At a time when communism seems moribund, it’s ironic that Paramount Pictures is reissuing Bernardo Bertolucci’s spectacular utopian socialist drama 1900.

Starting today, the Music Box is screening the complete 311-minute director’s cut, with more than 70 minutes restored to the version Paramount released in 1976 (the same version that’s now available on video). It is split into two parts, both of which will be shown each evening. The most notorious “new” footage (and the cause of the NC-17 rating) is a sequence depicting a menage-a-trois between a prostitute and the film’s stars, Robert De Niro and Gerard Depardieu.

Last month the ambitious, quirky, and unfortunately obscure Bravo cable channel showed a subtitled print of Bertolucci’s complete cut. The version that’s coming to Chicago and only a few other cities around the country is dubbed and has a new color conversion supervised by Bertolucci’s extraordinary cinematographer Vittorio Storaro.

Paramount–good, old-fashioned capitalist company that it is–is not suddenly trying to satisfy cineasts or aesthetes. It’s releasing the longer version to build a market for the video release of the original cut this fall.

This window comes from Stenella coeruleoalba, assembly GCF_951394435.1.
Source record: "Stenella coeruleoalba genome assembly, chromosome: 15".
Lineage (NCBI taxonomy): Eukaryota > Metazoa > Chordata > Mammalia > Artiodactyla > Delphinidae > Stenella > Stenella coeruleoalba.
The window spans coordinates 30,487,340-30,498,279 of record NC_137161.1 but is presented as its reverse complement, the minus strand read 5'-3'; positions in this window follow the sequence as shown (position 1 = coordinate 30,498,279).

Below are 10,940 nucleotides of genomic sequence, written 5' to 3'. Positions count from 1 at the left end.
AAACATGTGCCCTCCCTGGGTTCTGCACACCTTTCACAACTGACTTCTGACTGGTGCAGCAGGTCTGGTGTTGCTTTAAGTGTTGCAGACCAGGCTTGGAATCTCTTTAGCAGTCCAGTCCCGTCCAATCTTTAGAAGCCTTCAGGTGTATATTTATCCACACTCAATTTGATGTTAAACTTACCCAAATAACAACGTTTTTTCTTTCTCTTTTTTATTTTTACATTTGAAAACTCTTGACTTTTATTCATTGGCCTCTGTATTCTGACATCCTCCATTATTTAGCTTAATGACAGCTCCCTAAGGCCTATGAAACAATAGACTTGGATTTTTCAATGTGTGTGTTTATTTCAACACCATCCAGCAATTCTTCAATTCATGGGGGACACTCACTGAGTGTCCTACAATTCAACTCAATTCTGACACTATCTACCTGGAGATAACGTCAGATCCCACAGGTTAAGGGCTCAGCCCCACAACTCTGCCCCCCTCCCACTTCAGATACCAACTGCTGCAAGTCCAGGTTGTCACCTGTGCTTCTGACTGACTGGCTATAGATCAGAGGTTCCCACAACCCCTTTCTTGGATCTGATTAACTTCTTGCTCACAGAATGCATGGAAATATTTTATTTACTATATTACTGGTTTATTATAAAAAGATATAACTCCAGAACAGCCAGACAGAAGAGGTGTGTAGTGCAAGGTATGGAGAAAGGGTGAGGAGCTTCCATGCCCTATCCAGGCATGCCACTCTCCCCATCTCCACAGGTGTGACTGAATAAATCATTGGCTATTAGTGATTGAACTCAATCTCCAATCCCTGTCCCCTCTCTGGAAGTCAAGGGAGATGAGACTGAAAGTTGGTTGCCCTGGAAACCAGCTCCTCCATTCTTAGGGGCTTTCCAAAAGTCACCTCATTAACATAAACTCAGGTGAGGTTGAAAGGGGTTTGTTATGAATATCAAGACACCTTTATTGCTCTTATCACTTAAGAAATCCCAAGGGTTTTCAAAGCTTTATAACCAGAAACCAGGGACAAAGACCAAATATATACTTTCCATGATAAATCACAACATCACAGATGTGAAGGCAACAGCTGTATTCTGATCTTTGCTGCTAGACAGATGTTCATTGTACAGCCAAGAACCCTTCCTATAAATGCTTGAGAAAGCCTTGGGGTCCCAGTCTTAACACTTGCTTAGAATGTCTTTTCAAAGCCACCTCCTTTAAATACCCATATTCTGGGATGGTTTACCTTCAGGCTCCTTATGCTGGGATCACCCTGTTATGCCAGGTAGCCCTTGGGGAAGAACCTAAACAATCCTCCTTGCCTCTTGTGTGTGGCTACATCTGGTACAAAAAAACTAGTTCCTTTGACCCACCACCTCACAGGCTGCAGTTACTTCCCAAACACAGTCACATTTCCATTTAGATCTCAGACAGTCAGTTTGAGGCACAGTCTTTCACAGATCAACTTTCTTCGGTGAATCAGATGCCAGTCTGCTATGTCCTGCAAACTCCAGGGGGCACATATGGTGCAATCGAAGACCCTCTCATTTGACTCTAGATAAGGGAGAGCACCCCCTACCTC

Nobody with even a passing interest in either Bertolucci or cinema should pass up the chance to see this flawed masterpiece about the intertwining fates of two boys born on the same day in 1901 (not coincidentally, the date of Verdi’s death in northern Italy). De Niro is the gilded son of landowners, Depardieu the bastard son of peasants who work the land. Their lives parallel the vast social and political changes in Italy during the first half of this century.

1900 contains most of the director’s formal and thematic preoccupations: equating deviant sex acts with fascism, some decadent passages that suggest late-period Visconti, and dark, baroque flourishes toward the end. In addition to Storaro’s stunning camera work and color compositions, there’s a superb score by Ennio Morricone. The rest of the international cast includes Donald Sutherland, Dominique Sanda, Burt Lancaster, Sterling Hayden, and Stefania Sandrelli. The film will be shown daily through Thursday, June 27, at 6:00 PM, with additional noon screenings on Saturday and Sunday, at the Music Box, 3733 N. Southport. Admission is $8.00; the concession stand will sell sandwiches so people can eat during the 20-minute intermission. For more information call 871-6604.